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Meltdown and Spectrum, here are two pretty little names given to the two biggest faults in the history of computing… Indeed these faults affecting the hardware, we are talking here about the processors, it is a problem really very impacting because almost all processor-based machines around the world are affected! Basically, whether it’s Intel, Amd or Arm, the processors are vulnerable… And it’s been going on for more than ten years. I can already see the conspirators saying that the NSA knew this since before Christ 🙂

Concretely what is happening?

This is Google’s security research team, Google’s Project Zero who discovered the faults in question. This is actually a design error in the memory of processors manufactured by Intel for ten years. Thus, it would be possible, by various processes which are a priori rather complex to implement, to access the buffer memory of the processor in order to see the data coming from the applications in plain text.

Meltdown will then break the isolation between the memory used by the user’s applications and that used by the operating system (whether Windows or Linux). Thus it would be possible to access a large number of secret data such as passwords, encryption keys, VPN key, personal info… which are stored in memory and theoretically inaccessible. Ouaaa it’s hot you’re going to tell me, yes it’s hot but it’s the least worst of the two flaws! Indeed it will be able to be patched at the level of the operating system and the way in which the latter uses the buffer memory of the processor. As you will have understood, CVE-2017-5754 Codename Meltdown therefore acts rather at the level of the operating system by breaking the isolation between the latter and the user’s apps, thus revealing data that can be ultra sensitive.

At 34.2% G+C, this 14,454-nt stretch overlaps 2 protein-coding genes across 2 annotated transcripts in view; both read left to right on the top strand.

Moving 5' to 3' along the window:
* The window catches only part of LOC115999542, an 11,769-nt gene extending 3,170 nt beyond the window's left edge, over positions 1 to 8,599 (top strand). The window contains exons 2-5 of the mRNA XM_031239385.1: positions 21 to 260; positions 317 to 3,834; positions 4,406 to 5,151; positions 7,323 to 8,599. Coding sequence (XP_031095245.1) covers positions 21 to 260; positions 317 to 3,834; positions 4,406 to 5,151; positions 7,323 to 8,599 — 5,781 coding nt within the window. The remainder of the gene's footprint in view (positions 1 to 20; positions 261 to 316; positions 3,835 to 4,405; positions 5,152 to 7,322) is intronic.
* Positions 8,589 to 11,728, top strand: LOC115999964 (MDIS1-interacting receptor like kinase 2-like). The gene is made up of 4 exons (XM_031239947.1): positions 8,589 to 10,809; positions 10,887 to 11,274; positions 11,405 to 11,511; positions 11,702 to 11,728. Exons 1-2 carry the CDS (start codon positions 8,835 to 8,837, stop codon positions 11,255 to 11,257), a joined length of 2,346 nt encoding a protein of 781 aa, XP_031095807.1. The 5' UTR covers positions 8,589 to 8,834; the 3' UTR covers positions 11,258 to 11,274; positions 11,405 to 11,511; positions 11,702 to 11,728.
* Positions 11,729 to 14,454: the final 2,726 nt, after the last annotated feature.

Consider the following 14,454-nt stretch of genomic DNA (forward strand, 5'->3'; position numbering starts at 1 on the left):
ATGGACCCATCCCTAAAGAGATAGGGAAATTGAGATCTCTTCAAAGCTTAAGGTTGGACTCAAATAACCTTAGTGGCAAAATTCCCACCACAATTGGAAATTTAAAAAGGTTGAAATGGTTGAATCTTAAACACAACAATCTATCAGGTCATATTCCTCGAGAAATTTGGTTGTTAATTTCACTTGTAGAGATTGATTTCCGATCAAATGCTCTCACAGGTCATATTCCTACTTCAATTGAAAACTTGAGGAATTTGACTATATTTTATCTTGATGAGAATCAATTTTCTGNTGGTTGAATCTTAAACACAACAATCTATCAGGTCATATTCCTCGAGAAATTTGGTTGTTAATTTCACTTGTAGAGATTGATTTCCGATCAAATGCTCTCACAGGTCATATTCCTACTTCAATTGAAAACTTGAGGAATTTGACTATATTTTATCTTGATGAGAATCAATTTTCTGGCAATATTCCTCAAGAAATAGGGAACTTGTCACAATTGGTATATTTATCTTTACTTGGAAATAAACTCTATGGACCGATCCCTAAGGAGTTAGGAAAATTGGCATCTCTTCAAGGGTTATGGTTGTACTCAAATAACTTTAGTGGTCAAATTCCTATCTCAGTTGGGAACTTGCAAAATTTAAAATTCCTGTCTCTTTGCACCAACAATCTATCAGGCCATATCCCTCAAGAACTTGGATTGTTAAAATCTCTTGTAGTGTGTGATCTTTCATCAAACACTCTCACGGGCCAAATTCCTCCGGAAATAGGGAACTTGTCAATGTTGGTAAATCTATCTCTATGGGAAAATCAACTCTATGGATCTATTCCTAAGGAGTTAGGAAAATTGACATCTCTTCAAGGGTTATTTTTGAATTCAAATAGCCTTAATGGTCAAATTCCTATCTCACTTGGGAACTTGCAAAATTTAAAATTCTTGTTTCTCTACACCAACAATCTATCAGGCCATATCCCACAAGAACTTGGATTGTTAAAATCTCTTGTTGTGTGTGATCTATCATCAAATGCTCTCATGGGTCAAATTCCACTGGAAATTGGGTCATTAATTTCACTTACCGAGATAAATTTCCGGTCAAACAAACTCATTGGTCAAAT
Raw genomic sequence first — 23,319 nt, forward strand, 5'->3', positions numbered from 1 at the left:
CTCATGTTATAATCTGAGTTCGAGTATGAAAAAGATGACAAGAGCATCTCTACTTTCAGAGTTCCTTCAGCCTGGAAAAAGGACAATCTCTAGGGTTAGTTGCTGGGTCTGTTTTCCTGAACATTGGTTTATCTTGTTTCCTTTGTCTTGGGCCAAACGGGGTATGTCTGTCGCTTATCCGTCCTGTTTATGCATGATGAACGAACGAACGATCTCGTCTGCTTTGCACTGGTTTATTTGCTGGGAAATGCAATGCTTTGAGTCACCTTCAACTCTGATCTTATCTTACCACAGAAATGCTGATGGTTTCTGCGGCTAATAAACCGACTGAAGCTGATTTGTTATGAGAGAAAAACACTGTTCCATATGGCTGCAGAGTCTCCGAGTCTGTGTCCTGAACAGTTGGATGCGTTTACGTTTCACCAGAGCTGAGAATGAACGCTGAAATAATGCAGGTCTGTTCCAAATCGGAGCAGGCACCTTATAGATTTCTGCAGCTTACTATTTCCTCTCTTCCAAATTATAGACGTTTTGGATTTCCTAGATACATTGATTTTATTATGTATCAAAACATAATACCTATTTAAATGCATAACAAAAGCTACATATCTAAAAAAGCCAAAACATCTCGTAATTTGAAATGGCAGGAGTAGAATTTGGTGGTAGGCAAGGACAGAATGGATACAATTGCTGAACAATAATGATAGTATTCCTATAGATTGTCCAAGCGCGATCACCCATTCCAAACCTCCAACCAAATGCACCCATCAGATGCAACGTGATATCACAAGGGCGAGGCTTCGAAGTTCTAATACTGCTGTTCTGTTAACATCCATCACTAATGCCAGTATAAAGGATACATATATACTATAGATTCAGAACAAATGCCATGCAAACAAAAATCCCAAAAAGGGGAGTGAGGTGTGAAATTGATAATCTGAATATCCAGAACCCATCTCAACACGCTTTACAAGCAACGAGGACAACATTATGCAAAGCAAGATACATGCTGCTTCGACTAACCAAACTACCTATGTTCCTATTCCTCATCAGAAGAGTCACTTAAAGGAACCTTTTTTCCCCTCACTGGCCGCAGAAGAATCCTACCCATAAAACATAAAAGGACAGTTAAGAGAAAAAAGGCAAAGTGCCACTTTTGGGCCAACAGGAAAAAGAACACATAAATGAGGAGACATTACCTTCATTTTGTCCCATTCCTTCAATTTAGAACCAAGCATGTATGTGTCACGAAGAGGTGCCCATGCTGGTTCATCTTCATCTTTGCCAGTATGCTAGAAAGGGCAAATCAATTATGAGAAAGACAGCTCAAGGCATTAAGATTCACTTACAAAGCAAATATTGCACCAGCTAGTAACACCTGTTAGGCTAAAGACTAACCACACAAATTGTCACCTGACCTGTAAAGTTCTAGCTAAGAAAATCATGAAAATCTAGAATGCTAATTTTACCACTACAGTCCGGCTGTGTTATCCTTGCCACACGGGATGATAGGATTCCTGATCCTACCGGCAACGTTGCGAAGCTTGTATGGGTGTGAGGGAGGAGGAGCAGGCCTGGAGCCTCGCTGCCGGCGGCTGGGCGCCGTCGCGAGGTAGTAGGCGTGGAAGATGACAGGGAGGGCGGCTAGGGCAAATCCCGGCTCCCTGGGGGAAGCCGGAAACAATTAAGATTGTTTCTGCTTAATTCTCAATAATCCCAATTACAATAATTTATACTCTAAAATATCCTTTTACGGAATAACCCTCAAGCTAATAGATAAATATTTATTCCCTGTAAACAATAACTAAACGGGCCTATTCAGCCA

Specter on the other hand is much more problematic, it breaks the isolation between the applications themselves and therefore acts at a lower level. On the other hand it would seem that it is much more difficult to implement, but the thing is that it will allow you to deceive any program (including your antivirus) in order to extract its secret information stored in memory . We can therefore imagine that it is possible to recover your VPN key, your interaction with a site such as passwords, credit card numbers etc…

It will then be necessary to act and patch at the level of the OS (Windows, Linux, Apple), applications (Chrome, firefox, Vpn client etc…), but also at the level of the firmware of your hardware such as the bios for example. Contact your manufacturer for information.

The problem in all of this is that all these patches will slow down your machines and a priori not just a little. We are talking about performance drops of 5 to 30%! ! If we think about it, it’s quite logical because to patch we will modify the way the memory is addressed by the operating system, by its peripherals and its applications. Since we will be forced to isolate the kernel from the OS on a memory address other than that used by the hardware, we will force the processor to empty the cache much more often in order to separate the instruction sets relating to the hardware and those relating to the OS.

Who is affected?

Simply put, everyone! Your personal computer, your phone (hey yes ARM inside), your office computer, company servers etc etc… yes it’s a big mess…